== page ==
Racial prejudices and abuses persisted even as the science of genetics discovered that the concept of race has no genetic or scientific basis. It is a made-up label, not a scientifically meaningful term.

As we saw in the case of Tuskegee, the end of slavery didn’t mean the end of experimentation on blacks and other powerless people. The practice was well-established and was simply used on any available victims: the poor, the uneducated, prisoners, etc. Other minority groups (Jews, gypsies, the mentally defective) were the research victims of Nazi doctors. Racism was rampant in America. African natives were exhibited at the World’s Fair. The Bronx Zoo exhibited human pygmies as if they were just another exotic animal species. Sideshows exploited humans with anomalies such as the “white Negroes” who suffered from vitiligo.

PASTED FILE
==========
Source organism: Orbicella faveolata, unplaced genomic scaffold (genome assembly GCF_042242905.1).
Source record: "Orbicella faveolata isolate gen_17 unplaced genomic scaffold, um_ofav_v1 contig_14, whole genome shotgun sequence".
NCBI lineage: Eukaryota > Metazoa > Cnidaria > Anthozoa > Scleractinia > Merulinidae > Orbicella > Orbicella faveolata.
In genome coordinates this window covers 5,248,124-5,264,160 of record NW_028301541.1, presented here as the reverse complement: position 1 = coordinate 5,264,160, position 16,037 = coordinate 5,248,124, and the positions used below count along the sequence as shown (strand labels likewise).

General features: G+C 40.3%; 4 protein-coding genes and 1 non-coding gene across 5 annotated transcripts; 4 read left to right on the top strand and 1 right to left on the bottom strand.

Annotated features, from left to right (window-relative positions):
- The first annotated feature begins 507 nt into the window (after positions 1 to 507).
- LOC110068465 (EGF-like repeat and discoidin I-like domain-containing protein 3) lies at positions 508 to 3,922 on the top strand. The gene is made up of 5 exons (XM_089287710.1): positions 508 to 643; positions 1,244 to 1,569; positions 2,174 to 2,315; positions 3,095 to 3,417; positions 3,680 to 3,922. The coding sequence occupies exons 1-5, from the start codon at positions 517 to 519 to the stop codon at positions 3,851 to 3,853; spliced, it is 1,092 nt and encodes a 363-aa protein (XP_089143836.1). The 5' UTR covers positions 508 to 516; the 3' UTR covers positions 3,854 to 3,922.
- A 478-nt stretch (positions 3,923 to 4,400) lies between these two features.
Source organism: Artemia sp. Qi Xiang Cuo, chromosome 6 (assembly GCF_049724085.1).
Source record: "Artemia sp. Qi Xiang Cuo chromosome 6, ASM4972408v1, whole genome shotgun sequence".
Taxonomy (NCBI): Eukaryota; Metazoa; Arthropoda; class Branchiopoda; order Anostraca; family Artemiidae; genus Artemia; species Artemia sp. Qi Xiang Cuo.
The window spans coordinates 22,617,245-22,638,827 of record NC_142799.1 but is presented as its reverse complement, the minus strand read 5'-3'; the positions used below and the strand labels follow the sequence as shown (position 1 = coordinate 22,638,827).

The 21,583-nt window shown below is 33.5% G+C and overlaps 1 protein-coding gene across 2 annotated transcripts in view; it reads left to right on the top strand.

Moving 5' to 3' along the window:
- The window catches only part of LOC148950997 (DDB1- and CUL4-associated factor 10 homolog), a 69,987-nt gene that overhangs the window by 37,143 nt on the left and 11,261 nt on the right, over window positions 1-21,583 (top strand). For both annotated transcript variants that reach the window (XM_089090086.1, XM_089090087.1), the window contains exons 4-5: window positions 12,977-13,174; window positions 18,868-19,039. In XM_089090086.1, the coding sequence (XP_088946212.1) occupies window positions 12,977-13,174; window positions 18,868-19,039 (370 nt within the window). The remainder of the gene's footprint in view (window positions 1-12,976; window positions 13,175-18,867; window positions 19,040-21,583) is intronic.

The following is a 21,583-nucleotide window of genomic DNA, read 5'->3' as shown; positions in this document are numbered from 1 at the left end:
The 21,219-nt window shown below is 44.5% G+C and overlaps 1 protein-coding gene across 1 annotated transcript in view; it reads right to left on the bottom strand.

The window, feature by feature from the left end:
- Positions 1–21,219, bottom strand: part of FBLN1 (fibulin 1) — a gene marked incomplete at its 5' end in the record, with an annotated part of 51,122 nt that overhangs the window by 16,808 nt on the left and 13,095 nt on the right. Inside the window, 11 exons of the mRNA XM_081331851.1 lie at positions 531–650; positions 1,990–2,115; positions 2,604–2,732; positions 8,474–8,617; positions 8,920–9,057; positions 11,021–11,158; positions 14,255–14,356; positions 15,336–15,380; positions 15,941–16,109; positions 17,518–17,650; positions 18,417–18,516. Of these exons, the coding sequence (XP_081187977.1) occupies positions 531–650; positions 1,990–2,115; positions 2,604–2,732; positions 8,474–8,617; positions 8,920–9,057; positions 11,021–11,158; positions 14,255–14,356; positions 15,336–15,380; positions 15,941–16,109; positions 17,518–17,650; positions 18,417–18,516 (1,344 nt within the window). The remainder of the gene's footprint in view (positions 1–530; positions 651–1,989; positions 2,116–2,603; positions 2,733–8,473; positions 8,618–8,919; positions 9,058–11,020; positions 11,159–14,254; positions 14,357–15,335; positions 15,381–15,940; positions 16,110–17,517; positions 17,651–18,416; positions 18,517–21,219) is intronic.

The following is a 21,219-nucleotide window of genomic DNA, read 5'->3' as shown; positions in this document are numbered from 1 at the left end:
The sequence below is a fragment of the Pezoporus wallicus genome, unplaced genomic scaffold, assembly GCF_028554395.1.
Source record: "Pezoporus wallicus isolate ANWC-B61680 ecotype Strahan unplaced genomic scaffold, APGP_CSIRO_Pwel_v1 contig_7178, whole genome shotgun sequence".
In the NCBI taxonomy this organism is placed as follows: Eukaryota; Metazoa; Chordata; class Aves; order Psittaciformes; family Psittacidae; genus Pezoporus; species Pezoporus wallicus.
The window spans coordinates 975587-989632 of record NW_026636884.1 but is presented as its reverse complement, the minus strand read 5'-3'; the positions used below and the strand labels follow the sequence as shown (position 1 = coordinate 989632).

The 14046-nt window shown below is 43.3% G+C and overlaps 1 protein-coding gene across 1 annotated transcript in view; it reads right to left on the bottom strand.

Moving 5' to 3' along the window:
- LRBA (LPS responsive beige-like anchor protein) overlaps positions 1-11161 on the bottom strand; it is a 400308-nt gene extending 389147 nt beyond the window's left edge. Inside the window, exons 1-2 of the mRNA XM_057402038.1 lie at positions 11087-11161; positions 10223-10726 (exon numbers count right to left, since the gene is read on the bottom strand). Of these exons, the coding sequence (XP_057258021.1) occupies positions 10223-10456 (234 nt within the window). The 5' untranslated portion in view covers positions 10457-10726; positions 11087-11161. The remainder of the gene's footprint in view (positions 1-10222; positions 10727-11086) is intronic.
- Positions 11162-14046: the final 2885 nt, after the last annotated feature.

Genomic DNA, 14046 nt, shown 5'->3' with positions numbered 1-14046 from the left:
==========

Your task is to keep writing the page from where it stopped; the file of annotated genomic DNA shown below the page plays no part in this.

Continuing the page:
Where slavery existed, slaves were deliberately used to test treatments, but where it didn’t exist, blacks still bore the brunt of experimentation. Thomas Jefferson used cowpox on 200 slaves before he would allow its use on his white family. In predominately white Brookline, Massachusetts, Dr. Zabadiel Boylston gave 251 experimental smallpox inoculations; all but one of the subjects were black.

Errors in book

Harriet Washington is a skilled reporter, but there are some flaws in the book that might make readers question her ability. She says the word “experiment” is derived from the Latin for “ex” (out of) and “periculum” (dangerous trial). All the sources I found said it is derived from the Latin “experimentum”. She mis-states Heisenberg’s uncertainty principle. She calls Oveta Culp “Oveta Gulp”. While she gets the facts right about the Tuskegee trial in most of the book, in one section she erroneously says the participants included women and children. Only men participated in the study.

Surprising revelations